Thursday, January 16, 2014

Does Robert Gates know what's in Menendez-Kirk?

In interviews following the publication of his new book, Duty: Memoirs of a Secretary at War, Robert Gates appears to oppose legislation that would impose new sanctions on Iran.  But it's not entirely clear that he knows what's in the Menendez-Kirk bill that's currently been endorsed by 59 senators. Or rather, he does not direct his rather vague criticism at the actual provisions of that bill -- which, its proponents would argue, does exactly what Gates is calling for.

Gates told the Wall Street Journal*:
I think that the Senate's effort to pass additional sanctions now, that would become effective now, is a serious mistake, but unlike the administration, I would support the Senate, or Congress, voting additional sanctions, but that would be triggered only with the failure of the negotiations, so that it lets the Iranians know that if this negotiation doesn't work it's not just going back to the way things were at the beginning of the negotiations -- it will be worse for them.  So I think it strengthens the president's hand. We worry all the time about strengthening hardliners on the opposite side of the table. Maybe we oughtta tell the other side of the table that they oughtta worry about some of our hardliners (my transcript).
The summary of Menendez-Kirk circulated on Capitol Hill claims:
The bill does not violate the Joint Plan of Action.  New sanctions would only be imposed if Iran violates the interim agreement or does not reach a final agreement regarding its nuclear program.
The bill itself asserts (pp 5-6):
The imposition of sanctions under this Act, including sanctions on exports of petroleum from Iran, is triggered by violations by Iran of any interim or final agreement regarding its nuclear program, failure to reach a final agreement in a discernible time frame, or the breach of other conditions described in section 301

Some might argue that the mechanism in a sense imposes sanctions immediately, in that the president must certify that certain conditions are met to keep the sanctions suspended for 180 days (and on a monthly basis thereafter if negotiations are still in progress). But Gates does not get into the semantics of what it means to impose/suspend sanctions.  He doesn't address the actual  bill currently threatening to torpedo negotiations at all.

You could oppose Menendez-Kirk because you think that dangling the threat of new sanctions over the negotiations creates a coercive environment not conducive to negotiation. Or, you could support in principle the threat of new sanctions -- as Gates does -- but object that the bill conditions suspension of sanctions on Iran's total diplomatic surrender, demanding concessions that have not been on the table to date and that not only Iran but the United States' negotiating partners would reject. Edward Levine has proved beyond doubt that the Iranians not only would not but literally could not accede to the terms set forth in the bill.**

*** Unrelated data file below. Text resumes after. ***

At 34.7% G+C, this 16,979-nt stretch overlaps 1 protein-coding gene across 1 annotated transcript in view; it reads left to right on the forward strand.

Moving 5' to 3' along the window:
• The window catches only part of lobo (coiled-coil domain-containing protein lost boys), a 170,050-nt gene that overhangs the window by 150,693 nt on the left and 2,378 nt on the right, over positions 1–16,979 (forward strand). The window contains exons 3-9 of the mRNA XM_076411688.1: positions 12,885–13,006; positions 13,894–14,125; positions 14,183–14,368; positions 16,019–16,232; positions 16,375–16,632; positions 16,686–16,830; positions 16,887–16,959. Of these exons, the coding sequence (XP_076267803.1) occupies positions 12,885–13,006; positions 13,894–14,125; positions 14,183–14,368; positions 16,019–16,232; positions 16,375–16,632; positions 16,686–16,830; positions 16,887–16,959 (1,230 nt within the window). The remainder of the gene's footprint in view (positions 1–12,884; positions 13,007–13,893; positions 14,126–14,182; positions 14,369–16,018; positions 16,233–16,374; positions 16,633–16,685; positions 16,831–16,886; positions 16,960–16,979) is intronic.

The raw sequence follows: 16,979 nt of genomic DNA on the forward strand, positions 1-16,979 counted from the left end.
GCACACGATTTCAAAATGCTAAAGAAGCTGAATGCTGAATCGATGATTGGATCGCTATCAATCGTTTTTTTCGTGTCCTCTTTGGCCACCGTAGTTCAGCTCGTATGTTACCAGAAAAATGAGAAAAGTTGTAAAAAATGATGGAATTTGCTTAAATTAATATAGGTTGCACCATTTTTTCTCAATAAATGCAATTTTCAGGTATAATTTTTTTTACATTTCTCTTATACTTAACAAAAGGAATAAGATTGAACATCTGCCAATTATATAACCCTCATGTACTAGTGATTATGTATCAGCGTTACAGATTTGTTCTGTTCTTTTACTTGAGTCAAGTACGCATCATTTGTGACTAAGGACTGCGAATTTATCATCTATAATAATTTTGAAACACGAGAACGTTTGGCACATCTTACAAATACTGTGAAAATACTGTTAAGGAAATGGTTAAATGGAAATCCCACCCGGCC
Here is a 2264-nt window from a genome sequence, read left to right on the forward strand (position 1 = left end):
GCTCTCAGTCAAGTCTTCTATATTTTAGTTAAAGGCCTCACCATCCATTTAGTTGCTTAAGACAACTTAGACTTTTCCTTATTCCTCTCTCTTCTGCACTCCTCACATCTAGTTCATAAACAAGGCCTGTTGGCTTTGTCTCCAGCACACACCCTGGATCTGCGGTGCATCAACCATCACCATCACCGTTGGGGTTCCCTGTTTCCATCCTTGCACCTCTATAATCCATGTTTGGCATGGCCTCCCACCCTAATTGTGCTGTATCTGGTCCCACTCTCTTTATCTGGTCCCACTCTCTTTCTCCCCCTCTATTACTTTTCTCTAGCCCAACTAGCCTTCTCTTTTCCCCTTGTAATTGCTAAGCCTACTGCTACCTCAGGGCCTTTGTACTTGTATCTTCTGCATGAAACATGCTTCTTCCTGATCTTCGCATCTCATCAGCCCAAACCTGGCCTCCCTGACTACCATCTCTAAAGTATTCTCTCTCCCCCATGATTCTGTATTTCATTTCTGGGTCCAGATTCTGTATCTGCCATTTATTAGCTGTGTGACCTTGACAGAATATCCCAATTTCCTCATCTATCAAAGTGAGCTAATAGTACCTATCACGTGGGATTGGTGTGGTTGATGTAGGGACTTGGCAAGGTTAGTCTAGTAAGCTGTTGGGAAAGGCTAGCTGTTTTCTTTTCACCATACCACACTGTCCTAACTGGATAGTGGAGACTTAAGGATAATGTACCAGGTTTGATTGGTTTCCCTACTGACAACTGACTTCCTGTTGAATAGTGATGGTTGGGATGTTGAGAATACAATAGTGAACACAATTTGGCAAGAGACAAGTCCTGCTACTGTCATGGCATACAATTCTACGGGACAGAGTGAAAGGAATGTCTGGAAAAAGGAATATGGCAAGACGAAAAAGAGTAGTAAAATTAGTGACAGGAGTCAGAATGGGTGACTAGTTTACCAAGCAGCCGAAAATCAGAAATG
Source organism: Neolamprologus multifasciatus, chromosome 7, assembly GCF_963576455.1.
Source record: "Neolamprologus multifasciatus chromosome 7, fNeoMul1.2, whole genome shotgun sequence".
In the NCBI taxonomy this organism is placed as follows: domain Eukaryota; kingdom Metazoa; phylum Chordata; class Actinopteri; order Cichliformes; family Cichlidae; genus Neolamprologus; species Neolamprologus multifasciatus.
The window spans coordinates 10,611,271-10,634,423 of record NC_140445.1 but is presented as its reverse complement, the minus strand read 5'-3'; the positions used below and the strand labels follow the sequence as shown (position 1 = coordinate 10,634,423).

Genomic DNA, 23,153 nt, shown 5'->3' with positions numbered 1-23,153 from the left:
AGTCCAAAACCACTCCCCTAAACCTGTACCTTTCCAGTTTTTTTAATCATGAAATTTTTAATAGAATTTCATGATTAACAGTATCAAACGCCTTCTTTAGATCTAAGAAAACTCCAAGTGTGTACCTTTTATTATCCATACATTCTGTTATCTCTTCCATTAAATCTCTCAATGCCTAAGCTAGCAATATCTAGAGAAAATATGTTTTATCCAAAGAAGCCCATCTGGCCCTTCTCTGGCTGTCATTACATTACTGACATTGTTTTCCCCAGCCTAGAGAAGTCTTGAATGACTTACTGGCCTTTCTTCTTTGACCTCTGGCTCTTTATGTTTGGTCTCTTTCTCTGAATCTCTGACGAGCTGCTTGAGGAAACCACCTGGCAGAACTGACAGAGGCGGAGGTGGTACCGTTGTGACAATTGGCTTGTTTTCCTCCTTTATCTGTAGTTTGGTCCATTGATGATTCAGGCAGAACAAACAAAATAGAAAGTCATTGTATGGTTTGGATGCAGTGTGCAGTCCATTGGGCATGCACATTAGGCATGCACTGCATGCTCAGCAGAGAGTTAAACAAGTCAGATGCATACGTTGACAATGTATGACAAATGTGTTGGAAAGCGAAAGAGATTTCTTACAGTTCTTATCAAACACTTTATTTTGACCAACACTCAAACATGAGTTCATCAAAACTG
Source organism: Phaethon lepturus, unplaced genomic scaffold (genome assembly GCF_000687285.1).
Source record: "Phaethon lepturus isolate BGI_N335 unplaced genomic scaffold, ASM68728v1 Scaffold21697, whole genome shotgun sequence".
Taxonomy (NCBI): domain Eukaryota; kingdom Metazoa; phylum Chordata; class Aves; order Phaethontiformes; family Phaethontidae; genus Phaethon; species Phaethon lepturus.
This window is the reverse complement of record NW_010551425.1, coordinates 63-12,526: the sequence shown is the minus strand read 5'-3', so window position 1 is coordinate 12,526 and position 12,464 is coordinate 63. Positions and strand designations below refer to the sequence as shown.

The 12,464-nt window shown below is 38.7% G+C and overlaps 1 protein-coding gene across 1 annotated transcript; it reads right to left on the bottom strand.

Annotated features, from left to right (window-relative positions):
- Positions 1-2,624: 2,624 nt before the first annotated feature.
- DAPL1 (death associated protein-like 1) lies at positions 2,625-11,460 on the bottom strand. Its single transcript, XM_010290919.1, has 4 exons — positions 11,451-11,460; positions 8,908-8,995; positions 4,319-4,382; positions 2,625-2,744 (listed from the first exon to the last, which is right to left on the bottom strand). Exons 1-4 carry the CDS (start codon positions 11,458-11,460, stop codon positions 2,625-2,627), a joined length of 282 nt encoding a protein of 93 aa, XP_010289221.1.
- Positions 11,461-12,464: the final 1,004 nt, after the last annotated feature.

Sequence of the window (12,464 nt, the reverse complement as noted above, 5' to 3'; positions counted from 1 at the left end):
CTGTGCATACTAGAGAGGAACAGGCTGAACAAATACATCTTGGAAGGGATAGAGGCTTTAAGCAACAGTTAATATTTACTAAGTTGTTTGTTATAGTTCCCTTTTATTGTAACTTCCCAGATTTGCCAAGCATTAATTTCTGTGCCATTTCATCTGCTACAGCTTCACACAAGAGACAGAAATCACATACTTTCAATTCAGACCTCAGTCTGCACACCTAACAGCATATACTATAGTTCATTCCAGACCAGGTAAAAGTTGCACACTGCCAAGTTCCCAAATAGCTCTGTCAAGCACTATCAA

Menendez-Kirk is a ridiculous Netanyahu wish list, put forward by the Senate's chief AIPAC tools, designed to sabotage negotiations. But it does impose sanctions contingent on the failure of negotiations, as Gates calls for. If he objects to its specific provisions rather than its basic structure, he should say so.

* He said the much the same thing to WNYC's Brian Lehrer -- if anything, seemed even more pointedly unaware of what Menendez-Kirk purports to do:
I think that the effort of the Senate to pass sanctions that are effective now is a serious mistake, and I think could in fact derail the negotiations.  On the other hand I do disagree with the administration in this respect: I think that what might be useful would be for the Congress to pass significant additional sanctions on the Iranians, but that they will be triggered only with the failure of the negotiations. In other words it would be a sword hanging over their head that basically said, if these negotiations fail we're not just going back to where we were at the beginning of the negotiation. You will face even more stringent sanctions if these negotiations don't work (my transcript).
** Arguably too, according to Levine's logic followed rigorously, the president could not suspend the sanctions at all because Iran's current and past conduct make it impossible that certain conditions required for certification are met, e.g.,
(H) Iran has not directly, or through a proxy, supported, financed, planned, or otherwise carried out and act of terrorism against the United States or United States persons or property anywhere in the world;

(I) Iran has not conducted any tests for ballistic missiles with a range exceeding 500 kilometers (Sect. 301, pp 37-38).
Since Iran has done both of those things, the use of the perfect tense (past leading up to present moment) means that it could never comply with these conditions. More substantively, perhaps, the ballistic missile test requirement imposes an extraneous agenda on the negotiations.

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